Scope of Practice

Congress plays name game to redefine “physician” under Medicare

Andis Robeznieks , Senior News Writer

What’s the news: The AMA, American Psychiatric Association (APA) and 86 other physician organizations are urging congressional leaders to oppose legislation that would change Medicare’s definition of “physician” to include clinical psychologists. Medicare statute requires physicians to diagnose patients, prescribe and manage medication, and supervise other medical staff.

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“This proposal jeopardizes the safety of patients in the Medicare program and would create silos in the delivery of appropriate mental and physical health care,” says the letter, written in opposition to the “Medicare Mental Health Access Act” (H.R. 884/S. 2772).

“This legislation runs counter to efforts to coordinate and integrate the delivery of care to patients with mental illnesses and co-occurring health conditions,” says the letter.

Why it’s important: The Centers for Medicare and Medicaid Services (CMS), in its Medicare Policy Benefit Manual, defines “physicians” as clinicians who medically diagnose patients, prescribe and manage medication, and supervise other medical staff.

The Policy Benefit Manual specifically states that clinical psychologists must consult with a patient’s attending or primary care physician during the course of providing psychological care. The proposed legislation, however, would change this policy.

Under the bill, clinical psychologists would be regarded as “physicians” and allowed to treat patients without doctor supervision throughout inpatient and partial-hospitalization settings. Partial hospitalization programs are designed for individuals with mental illnesses, specifically patients who may not meet the criteria for inpatient admissions but are too acutely ill to receive care in less intensive outpatient settings.

Although not required when clinical psychologists treat patients in an outpatient setting, physician supervision of a patient’s overall care is appropriate and necessary when it requires the intensive level of services provided as part of the Medicare inpatient or partial hospitalization benefit.

“Medicare patients in partial-hospital programs or inpatient settings with acute and serious mental illness often have multiple complex medical problems typically requiring several different medications to treat underlying illnesses,” the letter explains.

“Moreover, these patients often have chronic comorbidities ranging from severe depression to diabetes, hypertension, and cardiovascular disease,” the letter adds. “Psychologists are not trained to treat acute mental illness requiring medication management or co-occurring physical illnesses.”

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APA President Jeffrey Geller, MD, MPH, addressed this issue earlier this summer at a House Energy and Commerce Health Subcommittee hearing.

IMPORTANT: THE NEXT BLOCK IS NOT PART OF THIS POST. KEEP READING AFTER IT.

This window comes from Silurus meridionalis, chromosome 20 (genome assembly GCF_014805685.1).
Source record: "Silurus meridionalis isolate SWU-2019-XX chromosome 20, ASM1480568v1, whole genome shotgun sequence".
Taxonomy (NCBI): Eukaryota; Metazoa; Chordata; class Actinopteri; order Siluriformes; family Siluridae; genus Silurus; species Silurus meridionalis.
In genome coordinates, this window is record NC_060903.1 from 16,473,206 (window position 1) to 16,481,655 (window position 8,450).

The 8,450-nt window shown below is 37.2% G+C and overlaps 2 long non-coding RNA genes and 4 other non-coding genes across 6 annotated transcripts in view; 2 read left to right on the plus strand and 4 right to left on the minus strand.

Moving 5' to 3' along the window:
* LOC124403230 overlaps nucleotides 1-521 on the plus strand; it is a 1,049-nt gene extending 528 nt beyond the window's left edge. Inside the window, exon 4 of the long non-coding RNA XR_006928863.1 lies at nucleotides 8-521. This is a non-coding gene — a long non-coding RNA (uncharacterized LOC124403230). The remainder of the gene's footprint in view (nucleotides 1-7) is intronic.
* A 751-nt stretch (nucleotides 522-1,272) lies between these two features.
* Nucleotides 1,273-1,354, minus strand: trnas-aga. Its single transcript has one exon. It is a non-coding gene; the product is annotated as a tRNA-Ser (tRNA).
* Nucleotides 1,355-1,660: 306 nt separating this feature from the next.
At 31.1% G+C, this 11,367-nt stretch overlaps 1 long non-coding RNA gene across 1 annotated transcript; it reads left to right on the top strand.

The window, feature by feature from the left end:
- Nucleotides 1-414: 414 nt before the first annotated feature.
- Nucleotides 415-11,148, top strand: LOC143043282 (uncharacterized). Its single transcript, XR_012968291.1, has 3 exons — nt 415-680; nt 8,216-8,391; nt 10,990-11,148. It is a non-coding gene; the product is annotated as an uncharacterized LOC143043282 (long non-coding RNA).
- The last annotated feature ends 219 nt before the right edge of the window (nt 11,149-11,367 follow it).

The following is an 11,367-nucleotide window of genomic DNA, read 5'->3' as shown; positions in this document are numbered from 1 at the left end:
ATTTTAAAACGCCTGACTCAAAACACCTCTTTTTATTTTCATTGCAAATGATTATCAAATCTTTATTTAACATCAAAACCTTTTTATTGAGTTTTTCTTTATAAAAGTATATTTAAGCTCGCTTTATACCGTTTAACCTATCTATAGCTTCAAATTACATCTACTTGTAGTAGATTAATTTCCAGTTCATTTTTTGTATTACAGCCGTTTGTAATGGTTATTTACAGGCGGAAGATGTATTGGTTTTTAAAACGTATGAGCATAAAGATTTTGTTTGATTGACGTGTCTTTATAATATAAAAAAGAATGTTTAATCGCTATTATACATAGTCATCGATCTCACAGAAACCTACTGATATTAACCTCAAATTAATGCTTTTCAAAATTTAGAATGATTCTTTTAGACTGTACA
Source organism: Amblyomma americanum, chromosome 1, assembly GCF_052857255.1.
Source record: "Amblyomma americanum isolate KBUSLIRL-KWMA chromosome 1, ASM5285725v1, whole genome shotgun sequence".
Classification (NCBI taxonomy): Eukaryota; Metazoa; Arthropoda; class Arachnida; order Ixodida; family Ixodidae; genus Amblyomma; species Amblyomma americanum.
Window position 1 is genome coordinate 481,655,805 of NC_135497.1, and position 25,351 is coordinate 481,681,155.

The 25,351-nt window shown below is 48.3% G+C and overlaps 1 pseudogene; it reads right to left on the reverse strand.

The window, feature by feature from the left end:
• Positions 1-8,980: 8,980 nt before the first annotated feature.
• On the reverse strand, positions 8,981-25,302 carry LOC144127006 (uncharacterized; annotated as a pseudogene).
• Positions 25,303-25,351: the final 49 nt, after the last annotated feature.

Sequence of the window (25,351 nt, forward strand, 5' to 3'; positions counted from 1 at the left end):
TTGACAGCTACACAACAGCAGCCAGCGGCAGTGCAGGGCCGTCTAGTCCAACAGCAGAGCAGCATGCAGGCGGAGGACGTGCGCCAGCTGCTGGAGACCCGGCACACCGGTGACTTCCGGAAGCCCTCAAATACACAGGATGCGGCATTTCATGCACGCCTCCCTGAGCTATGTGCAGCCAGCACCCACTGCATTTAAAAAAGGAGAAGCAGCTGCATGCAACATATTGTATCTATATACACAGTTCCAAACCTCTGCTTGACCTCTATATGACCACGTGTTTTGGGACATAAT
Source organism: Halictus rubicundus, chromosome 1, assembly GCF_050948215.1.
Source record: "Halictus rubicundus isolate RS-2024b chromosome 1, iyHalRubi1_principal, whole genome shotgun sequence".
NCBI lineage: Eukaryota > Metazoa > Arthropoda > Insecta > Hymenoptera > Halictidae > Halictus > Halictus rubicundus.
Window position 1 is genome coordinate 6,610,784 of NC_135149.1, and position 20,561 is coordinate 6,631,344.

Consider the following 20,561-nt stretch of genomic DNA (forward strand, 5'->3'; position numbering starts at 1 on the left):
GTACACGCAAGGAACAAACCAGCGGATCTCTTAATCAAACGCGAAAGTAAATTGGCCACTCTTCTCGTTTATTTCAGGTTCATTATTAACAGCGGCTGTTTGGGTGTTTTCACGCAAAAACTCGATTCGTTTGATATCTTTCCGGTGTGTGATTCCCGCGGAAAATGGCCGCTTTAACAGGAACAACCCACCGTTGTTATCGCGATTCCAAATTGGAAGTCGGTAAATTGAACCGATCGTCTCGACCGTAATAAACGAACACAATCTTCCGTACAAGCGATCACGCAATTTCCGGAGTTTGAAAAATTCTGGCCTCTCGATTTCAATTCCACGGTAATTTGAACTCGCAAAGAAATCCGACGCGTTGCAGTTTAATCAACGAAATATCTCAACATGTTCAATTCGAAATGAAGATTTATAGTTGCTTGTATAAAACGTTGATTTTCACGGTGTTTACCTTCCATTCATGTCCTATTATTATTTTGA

“Psychiatrists and the APA have a tremendous amount of respect for our psychologist colleagues and thank them for playing their important role in the delivery and provision of mental health care,” Dr. Geller added. “In many practices, psychiatrists and psychologists work together on a team with other providers such as nurses, physicians’ assistants, social workers and care managers.”

Dr. Geller noted the differences in training between physicians and psychologists, and these were also addressed in the letter. Physicians complete four years of medical school plus three to seven years of residency, including 10,000 to 16,000 hours of clinical training. Although they are an essential part of a physician-led care team, psychologists lack the requisite medical education, medication-management training, and clinical training that is critical in determining differential diagnosis.

“Given the complexity of this patient population, it is essential that we retain collaborative guardrails that require psychologists to consult physicians who have the education and training to effectively manage the entire treatment plan, including both physical and mental health services,” the letter explains.

The proposed legislation would not expand access to mental health and substance-use disorder services for Medicare beneficiaries because patients in inpatient or partial-hospital settings need care for acute mental and physical health conditions that require advanced medical training that psychologists do not have.

“If psychologists were allowed to manage these patients, they would not receive the full array of medically necessary services they require from an inpatient setting and, thus, access to the care that these patients truly need would be curtailed, not expanded,” the letter states.

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Legislation is unnecessary because Medicare already recognizes and allows psychologists to provide and bill for the services they are trained to perform, so the bill will not increase the “net number of mental health care providers in the community or the number of services that can be competently performed for patients,” notes the letter from the AMA and others.

Learn more: Patients deserve care led by physicians—the most highly educated, trained and skilled health care professionals. Through research, advocacy and education, the AMA vigorously defends the practice of medicine against scope-of-practice expansions that threaten patient safety.